EV Buyers Want Public Charging Experience to Have Gas Station Amenities, Autopacific Says

First Up 02/23/24

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The VanDevere Bunch donated over $380,000 to Akron Chili Open Rotary Camp for Children with Special Needs.

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EV Buyers Want Public Charging Experience to Have Gas Station Amenities, Autopacific Says

Electric vehicle owners and those who would consider an EV want the amenities of gas stations applied to their public charging experience, according to a study developed last fall by AutoPacific. In August, AutoPacific surveyed more than 7,200 EV owners and accepters — individuals who would consider or intend to purchase an EV as their next vehicle — about attributes for an ideal public charging experience, reports Automotive News. EV owners and accepters said they wanted public charging stations to have signs for charging speed and price that are easy to see and read, a well-lit and covered charging location, Wi-Fi access and basic vehicle care services, such as windshield cleaner, air pumps for filling tires and vacuums. Among both owners and accepters, more than 86 percent said clear signs and covered, well-lit chargers are important to them. AutoPacific asked only the more than the 7,200 EV owners and accepters about their public charging experiences. Consumers with no interest in EVs were not asked about charging. Click here for the full story.

Sense of Mission Essential for Family-owned Dealerships, Consultant Says

As consolidation continues in the retail automotive segment, family-owned dealerships face increasing pressure to up their operating game. One crucial aspect of remaining competitive is ensuring that your dealership has a professional business approach without losing that family-owned ambiance, says Champ Rawls, business succession planner at The Rawls Group. “It is essential to promote your dealership as a local family-owned business while also incorporating the formalities of successful dealers and public companies,” he tells WardsAuto. Family-owned dealerships have well-known local names and reputations, Rawls says, and that is something to hang on to. “Double down on the ‘family,’” he says. “It is a cliché, but do everything possible to promote the family business.” That doesn’t mean forgetting the professional business aspect, however, Rawls cautions. The thing The Rawls Group sees family-owned dealerships struggle most with is what Rawls calls “being mom-and-poppy.” Retail automotive is not a mom-and-pop business anymore, he says. If a dealership can professionalize, it can better monetize its family-owned strengths, Rawls says. Click here for the full story.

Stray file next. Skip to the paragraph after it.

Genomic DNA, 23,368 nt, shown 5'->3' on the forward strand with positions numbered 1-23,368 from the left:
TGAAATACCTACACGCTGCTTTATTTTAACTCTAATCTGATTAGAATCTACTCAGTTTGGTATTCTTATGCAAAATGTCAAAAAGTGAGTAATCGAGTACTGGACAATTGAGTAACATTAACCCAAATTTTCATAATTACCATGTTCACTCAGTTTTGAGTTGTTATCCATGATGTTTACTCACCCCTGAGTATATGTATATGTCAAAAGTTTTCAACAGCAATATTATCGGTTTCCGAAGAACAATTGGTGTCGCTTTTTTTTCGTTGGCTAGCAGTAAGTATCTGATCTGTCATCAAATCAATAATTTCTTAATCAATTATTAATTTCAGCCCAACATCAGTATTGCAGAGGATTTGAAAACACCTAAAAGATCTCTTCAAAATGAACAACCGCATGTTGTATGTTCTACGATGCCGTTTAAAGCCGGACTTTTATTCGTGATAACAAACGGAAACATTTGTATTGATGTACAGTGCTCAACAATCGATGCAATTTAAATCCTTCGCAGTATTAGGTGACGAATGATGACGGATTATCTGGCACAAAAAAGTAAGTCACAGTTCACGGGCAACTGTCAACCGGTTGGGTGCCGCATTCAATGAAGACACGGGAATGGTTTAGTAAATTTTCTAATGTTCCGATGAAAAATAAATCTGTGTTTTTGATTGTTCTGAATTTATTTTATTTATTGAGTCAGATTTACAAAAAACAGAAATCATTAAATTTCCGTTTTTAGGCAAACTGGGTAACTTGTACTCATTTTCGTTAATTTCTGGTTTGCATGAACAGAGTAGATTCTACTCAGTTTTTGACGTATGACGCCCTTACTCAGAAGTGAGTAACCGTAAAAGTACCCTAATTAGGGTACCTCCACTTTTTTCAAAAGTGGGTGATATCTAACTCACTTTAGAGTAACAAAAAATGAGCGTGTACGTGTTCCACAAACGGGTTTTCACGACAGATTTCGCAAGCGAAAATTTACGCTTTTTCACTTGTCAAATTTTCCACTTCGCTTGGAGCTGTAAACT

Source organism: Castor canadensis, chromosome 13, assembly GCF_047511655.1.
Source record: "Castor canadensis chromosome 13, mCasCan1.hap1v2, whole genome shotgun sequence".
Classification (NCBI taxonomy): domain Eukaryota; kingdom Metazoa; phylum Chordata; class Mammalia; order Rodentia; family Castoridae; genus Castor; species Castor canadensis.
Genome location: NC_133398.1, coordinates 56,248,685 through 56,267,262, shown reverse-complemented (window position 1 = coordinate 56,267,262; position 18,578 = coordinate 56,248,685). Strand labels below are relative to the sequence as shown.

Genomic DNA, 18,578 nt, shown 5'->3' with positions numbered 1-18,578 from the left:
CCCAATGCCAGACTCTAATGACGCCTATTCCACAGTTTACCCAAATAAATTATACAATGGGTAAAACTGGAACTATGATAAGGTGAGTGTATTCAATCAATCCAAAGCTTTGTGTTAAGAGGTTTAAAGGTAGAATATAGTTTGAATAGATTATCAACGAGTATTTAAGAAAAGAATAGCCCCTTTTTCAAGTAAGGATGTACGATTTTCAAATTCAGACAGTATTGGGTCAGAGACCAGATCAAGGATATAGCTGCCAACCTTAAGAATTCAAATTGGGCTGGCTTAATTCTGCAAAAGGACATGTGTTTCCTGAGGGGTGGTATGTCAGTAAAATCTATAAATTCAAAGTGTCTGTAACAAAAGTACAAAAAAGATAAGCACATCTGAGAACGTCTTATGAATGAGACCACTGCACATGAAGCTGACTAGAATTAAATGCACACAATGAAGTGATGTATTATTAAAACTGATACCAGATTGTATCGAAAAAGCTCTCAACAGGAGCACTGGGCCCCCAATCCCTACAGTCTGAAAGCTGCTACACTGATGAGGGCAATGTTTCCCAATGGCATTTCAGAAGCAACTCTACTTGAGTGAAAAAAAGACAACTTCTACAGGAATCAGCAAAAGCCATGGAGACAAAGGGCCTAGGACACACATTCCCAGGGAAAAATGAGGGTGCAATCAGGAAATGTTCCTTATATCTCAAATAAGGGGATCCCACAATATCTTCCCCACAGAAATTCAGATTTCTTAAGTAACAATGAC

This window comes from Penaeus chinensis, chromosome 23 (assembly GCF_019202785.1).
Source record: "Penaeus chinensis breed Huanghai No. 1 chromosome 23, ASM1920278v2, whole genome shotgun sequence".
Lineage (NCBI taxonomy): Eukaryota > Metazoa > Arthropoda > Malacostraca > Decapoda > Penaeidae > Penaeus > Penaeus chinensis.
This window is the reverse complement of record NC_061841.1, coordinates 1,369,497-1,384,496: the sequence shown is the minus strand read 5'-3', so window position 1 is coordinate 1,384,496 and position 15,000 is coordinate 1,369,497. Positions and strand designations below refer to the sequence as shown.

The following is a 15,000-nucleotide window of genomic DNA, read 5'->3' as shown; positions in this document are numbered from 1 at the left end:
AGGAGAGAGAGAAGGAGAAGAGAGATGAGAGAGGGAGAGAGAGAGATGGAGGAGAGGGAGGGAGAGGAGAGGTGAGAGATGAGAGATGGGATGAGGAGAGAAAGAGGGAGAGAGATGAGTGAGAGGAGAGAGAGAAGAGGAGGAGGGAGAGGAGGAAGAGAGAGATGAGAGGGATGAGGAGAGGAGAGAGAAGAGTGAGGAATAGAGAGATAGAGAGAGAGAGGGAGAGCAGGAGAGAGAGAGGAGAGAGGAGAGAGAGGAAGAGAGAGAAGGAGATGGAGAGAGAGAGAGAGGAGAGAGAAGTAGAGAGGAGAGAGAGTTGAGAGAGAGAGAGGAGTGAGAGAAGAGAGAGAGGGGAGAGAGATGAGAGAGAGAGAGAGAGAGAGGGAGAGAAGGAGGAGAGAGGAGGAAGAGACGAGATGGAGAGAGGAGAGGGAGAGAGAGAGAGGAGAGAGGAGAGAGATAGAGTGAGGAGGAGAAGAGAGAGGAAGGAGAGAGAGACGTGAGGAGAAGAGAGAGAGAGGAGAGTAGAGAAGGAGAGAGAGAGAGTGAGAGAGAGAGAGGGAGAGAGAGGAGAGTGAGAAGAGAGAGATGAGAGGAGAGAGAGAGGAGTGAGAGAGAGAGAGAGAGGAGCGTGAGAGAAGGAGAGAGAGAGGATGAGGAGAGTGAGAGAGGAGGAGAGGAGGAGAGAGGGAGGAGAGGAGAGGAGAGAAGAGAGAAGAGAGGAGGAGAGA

2024 Honda Prologue First Drive Review: A Perfectly Fine Electric Family Crossover

Honda hasn’t been the fastest mover in electrification, but the 2024 Honda Prologue is a step in the right direction. When a car company starts planning a new model, the first step is designing the vehicle’s ideal hypothetical customer. When work began on the midsize Prologue electric crossover, they thought of someone a lot like me. Maybe even exactly me. I already drive an adequate crossover that I don’t particularly care about. My family activities require something larger than a sedan. I’d like an EV but don’t want something that advertises it. I’m fine with anything over 250 miles of range, and I’m not status-conscious. The Prologue checks all the boxes for most buyers. According to The Drive, the EX front-wheel-drive single-motor base model has an EPA-rated range of 296 miles and that barely shrinks to 273 miles if you upgrade to the all-wheel-drive dual-motor fully-loaded Elite. It’s spacious inside, feels more premium than most competitors, looks decent enough without being flashy, and maybe most importantly, it doesn’t feel like a big switch from a current, conventional crossover. Click here to view photos and read the whole review.

Driven: 2024 Mercedes-Benz GLC Coupe Puts the 'Less-Is-More' Philosophy to the Test

The Coupe SUV trend was ignited by the BMW X6 in 2008, and what we believed at the time would be a short-lived fad turned out to have a lot more staying power. Take the Mercedes-Benz GLC Coupe as an example; it's now entering its second generation, sporting the same upgrades that were first seen on the standard GLC SUV last year, albeit with a coupe-like roofline. Those changes to the GLC include fresh styling, new technology, a mild-hybrid powertrain with 255 horsepower, and a small size increase to improve overall functionality. Coupe SUVs do not appear to be going out of style anytime soon, making the GLC Coupe a fairly important entrant to the Mercedes lineup. To find out how it stacks up against the growing competition, Carbuzz tested the base GLC 300 Coupe for a week. Mercedes stretched the GLC Coupe by 1.2 inches compared to the outgoing model. It's also 0.2 inches taller than the last generation. Up front, the coupe looks pretty similar to its standard GLC counterpart, but things start to get weird when you get around to the back. Click here for the full review.

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